Seyfarth Synopsis: California has long prohibited sexual harassment in various types of relationships, including employment relationships, and in other professional and business relationships which have elements of power imbalance. Although the right to sue for sexual harassment in business and professional relationships has been part of the fabric of California law for decades, in recent years, the legislature has taken steps to highlight those rights by enacting new legislation and clarifying the types of relationships from which actionable sexual harassment may arise.

Sexual Harassment Prohibited in Non-Employment Relationships

In November 2018, California amended and clarified Civil Code section 51.9 with Senate Bill 224, which states that a “person” (which includes business entities) is liable for sexual harassment when a claimant can prove the following:

  1. There is a business, service, or professional relationship between the plaintiff and defendant or the defendant holds himself or herself out as being able to help the plaintiff establish a business, service, or professional relationship with the defendant or a third party.
  2. Defendant made sexual advances, solicitations, sexual requests, demands for sexual compliance, or engaged in verbal, visual, or physical conduct of a sexual nature or of a hostile nature based on gender—which were unwelcome, persuasive, or severe.
  3. Plaintiff suffered or will suffer economic loss or a personal injury including but not limited to emotional distress or violation of a statutory or constitutional right due to defendant’s actions.

When Civil Code section 51.9 was initially enacted, it specifically stated that the professional and business relationships included physicians, psychotherapists, dentists, attorneys, social workers, real estate agents, appraisers, investors, accountants, bankers, building contractors, executors, landlords, teachers, and other relationships that were substantially similar. The idea was to protect individuals from sexual harassment in relationships where there may not be an employment relationship, but there is an inherent relationship of trust and a power imbalance, and to provide an accountability mechanism.

Now, as you might imagine, the broad “substantially similar” language has been a focus of many court cases over recent years and thus, the California legislature made an effort to clarify the intent of and motivation for the law with SB 224. Smart California businesses should take heed of this recent change.

Motivations for the Change

In explaining the need for SB 224, the drafter (Senator Hannah-Beth Jackson) cited high profile incidents, no doubt pointing towards the #MeToo movement, as the reasons for the bill’s enactment. The legislature highlighted that specific relationships were expressly identified in the bill to act as a “greater deterrent against this type of discriminatory behavior,” to end the “boy’s club” mentality, and to put individuals who may “wield so much power and influence” on notice that they would be held liable for sexual harassment—regardless of the existence of an employment relationship. This legislation thus puts burdens on many companies that are greatly expanded to cover how their employees may interact with any number of non-company individuals.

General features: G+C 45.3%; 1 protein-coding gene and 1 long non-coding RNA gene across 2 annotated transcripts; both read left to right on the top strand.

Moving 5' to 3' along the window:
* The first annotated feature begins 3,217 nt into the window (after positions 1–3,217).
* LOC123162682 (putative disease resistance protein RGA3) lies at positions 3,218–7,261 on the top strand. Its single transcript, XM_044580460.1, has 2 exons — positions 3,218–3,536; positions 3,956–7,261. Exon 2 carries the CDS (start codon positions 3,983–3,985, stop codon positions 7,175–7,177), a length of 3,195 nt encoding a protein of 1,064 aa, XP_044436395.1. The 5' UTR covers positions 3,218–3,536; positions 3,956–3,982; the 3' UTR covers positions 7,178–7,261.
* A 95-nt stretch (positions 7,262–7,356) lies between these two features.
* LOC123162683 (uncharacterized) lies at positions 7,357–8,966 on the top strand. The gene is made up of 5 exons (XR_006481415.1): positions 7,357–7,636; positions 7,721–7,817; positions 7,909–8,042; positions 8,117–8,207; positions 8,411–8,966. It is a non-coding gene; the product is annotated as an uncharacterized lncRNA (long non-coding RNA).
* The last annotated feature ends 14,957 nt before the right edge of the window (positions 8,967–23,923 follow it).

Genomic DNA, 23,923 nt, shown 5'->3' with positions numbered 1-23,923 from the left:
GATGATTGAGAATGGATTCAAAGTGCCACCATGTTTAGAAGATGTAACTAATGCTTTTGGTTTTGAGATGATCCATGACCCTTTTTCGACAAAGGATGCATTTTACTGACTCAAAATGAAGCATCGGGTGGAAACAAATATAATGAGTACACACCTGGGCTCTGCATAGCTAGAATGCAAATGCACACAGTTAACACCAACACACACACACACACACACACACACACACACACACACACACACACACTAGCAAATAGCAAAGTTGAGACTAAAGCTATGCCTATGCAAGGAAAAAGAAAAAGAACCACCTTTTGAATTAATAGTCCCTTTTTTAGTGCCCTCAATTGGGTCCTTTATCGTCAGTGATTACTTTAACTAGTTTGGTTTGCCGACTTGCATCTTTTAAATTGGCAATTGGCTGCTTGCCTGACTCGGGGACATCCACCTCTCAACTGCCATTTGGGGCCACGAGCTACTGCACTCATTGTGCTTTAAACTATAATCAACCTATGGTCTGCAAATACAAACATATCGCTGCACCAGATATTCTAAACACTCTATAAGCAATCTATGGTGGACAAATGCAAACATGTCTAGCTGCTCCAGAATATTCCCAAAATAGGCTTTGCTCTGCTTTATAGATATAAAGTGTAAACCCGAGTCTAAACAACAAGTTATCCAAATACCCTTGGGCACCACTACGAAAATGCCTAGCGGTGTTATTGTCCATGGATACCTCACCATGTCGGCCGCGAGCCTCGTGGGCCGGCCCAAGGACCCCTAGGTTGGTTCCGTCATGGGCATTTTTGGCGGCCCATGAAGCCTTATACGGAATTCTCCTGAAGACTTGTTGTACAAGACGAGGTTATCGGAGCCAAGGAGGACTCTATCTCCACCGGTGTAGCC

What Other Professional Relationships Are Covered?

Since passing SB 224, developing law has expanded on the types of roles that may be subject to potential liability for sexual harassment. Some examples of the “other relationships” which may give rise to sexual harassment claims under this provision include:

  • A physician who provides the vital service of healthcare and who patients trust with their bodies
  • Producers who are in a position of power and influence over an actor’s career even in the absence of an actual employment relationship (as highlighted by the #MeToo movement)
  • Coaches who are in a service relationship with their athletes, namely providing guidance and overall structure, or who may control an athlete’s prospects (i.e. they can choose to prioritize, play, or cut a player without much say by the athlete)

Ultimately, Civil Code section 51.9 was written to be intentionally broad to cover as many non-employment relationships as possible, and create an accountability mechanism for sexual harassment.

What Should My Business Do?

California courts have held that employers can be vicariously liable for the sexual harassment perpetrated by their employees who may be engaged in these business and professional relationships on their behalf, even with non-employee individuals. Astute employers should therefore listen for complaints about their employees from customers, students, athletes, applicants, and the like, and employers should act on those complaints by investigating, and if necessary, coaching or reprimanding based on the alleged behavior.

Businesses who employ individuals that provide professional services should also consider implementing a training program for employees that goes beyond the prohibition of sexual harassment of co-workers, and provide real-life examples of what Civil Code section 51.9 means in terms of employee’s own personal liability as well as liability of the company.

Companies should also review their policies prohibiting harassment to make sure its policy prohibits sexual harassment in business and professional relationships that employees may be engaged in on behalf of the company as well.

Workplace Solutions

Understanding and navigating the laws prohibiting sexual harassment outside of the employment relationship context is critical for legal compliance and company culture. For help with prohibiting sexual harassment in business and professional relationships within your Company, and mitigating risk in non-employment relationships, please reach out to your favorite Seyfarthian.

Edited by Coby Turner